Original Investigation
February 2016

Evaluation of Automated Teleretinal Screening Program for Diabetic Retinopathy

Author Affiliations
  • 1Harris Health System, Houston, Texas
  • 2Cullen Eye Institute, Baylor College of Medicine, Houston, Texas
  • 3The University of Texas Medical School at Houston
  • 4School of Medicine, Baylor College of Medicine, Houston, Texas

Copyright 2016 American Medical Association. All Rights Reserved. Applicable FARS/DFARS Restrictions Apply to Government Use.

JAMA Ophthalmol. 2016;134(2):204-209. doi:10.1001/jamaophthalmol.2015.5083

Importance  Diabetic retinopathy is a leading cause of blindness, but its detrimental effects are preventable with early detection and treatment. Screening for diabetic retinopathy has the potential to increase the number of cases treated early, especially in populations with limited access to care.

Objective  To determine the efficacy of an automated algorithm in interpreting screening ophthalmoscopic photographs from patients with diabetes compared with a reading center interpretation.

Design, Setting, and Participants  Retrospective cohort analysis of 15 015 patients with type 1 or 2 diabetes in the Harris Health System in Harris County, Texas, who had undergone a retinal screening examination and nonmydriatic fundus photography via the Intelligent Retinal Imaging System (IRIS) from June 2013 to April 2014 were included. The IRIS-based interpretations were compared with manual interpretation. The IRIS algorithm population statistics were calculated.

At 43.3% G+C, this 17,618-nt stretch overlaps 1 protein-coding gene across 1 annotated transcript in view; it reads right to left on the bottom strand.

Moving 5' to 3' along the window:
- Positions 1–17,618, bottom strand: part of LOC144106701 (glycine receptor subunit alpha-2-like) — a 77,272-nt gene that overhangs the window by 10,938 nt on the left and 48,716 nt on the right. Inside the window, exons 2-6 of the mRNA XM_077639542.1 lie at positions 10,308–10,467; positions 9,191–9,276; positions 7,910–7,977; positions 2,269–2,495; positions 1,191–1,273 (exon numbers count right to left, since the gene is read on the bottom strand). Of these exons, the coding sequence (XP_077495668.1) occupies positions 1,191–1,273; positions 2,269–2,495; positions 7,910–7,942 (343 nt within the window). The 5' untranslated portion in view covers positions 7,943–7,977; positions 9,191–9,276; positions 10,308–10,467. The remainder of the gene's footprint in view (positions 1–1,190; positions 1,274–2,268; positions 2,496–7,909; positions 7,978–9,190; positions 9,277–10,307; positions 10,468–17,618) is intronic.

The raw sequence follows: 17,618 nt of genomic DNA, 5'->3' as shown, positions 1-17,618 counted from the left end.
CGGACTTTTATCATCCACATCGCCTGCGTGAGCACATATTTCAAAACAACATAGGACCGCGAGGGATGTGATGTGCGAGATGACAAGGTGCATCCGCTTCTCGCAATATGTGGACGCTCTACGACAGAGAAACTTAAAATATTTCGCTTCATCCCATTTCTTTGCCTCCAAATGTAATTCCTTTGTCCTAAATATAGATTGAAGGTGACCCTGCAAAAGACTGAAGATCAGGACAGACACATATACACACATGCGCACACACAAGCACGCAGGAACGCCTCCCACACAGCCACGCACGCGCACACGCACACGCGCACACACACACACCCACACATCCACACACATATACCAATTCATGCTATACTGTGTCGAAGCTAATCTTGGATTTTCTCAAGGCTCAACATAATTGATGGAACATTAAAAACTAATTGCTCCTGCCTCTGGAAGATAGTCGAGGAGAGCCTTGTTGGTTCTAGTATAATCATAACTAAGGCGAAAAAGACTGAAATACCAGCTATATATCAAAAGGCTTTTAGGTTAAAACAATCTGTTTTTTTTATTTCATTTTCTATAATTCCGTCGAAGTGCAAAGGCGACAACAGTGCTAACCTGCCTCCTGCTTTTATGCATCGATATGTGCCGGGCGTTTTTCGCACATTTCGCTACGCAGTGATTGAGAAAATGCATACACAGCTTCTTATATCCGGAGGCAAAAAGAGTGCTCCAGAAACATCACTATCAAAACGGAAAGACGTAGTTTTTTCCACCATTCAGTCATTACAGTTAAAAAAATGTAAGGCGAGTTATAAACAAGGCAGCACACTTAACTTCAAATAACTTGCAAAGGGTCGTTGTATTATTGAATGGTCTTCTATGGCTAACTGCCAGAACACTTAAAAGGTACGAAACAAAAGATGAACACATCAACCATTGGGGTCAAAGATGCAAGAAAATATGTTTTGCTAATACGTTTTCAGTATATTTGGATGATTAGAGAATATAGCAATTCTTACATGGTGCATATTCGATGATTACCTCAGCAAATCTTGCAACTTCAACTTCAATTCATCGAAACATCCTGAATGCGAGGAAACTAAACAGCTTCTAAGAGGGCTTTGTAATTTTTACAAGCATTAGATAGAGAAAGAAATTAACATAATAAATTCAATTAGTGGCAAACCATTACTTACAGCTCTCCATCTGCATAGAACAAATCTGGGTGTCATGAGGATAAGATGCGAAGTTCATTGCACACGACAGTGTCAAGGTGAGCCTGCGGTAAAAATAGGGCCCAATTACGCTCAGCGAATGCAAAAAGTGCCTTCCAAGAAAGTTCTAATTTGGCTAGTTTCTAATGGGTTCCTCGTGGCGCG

Main Outcomes and Measures  Sensitivity and false-negative rate of the IRIS computer-based algorithm compared with reading center interpretation of the same images.

Results  A total of 15 015 consecutive patients (aged 18-98 years); mean 54.3 years with known type 1 or 2 diabetes underwent nonmydriatic fundus photography for a diabetic retinopathy screening examination. The sensitivity of the IRIS algorithm in detecting sight-threatening diabetic eye disease compared with the reading center interpretation was 66.4% (95% CI, 62.8%-69.9%) with a false-negative rate of 2%. The specificity was 72.8% (95% CI, 72.0%-73.5%). In a population where 15.8% of people with diabetes have sight-threatening diabetic eye disease, the IRIS algorithm positive predictive value was 10.8% (95% CI, 9.6%-11.9%) and the negative predictive value was 97.8% (95% CI, 96.8%-98.6%).

Conclusions and Relevance  In this large urban setting, the IRIS computer algorithm-based screening program had a high sensitivity and a low false–negative rate, suggesting that it may be an effective alternative to conventional reading center image interpretation. The IRIS algorithm shows promise as a screening program, but algorithm refinement is needed to achieve better performance. Further studies of patient safety, cost-effectiveness, and widespread applications of this type of algorithm should be pursued to better understand the role of teleretinal imaging and automated analysis in the global health care system.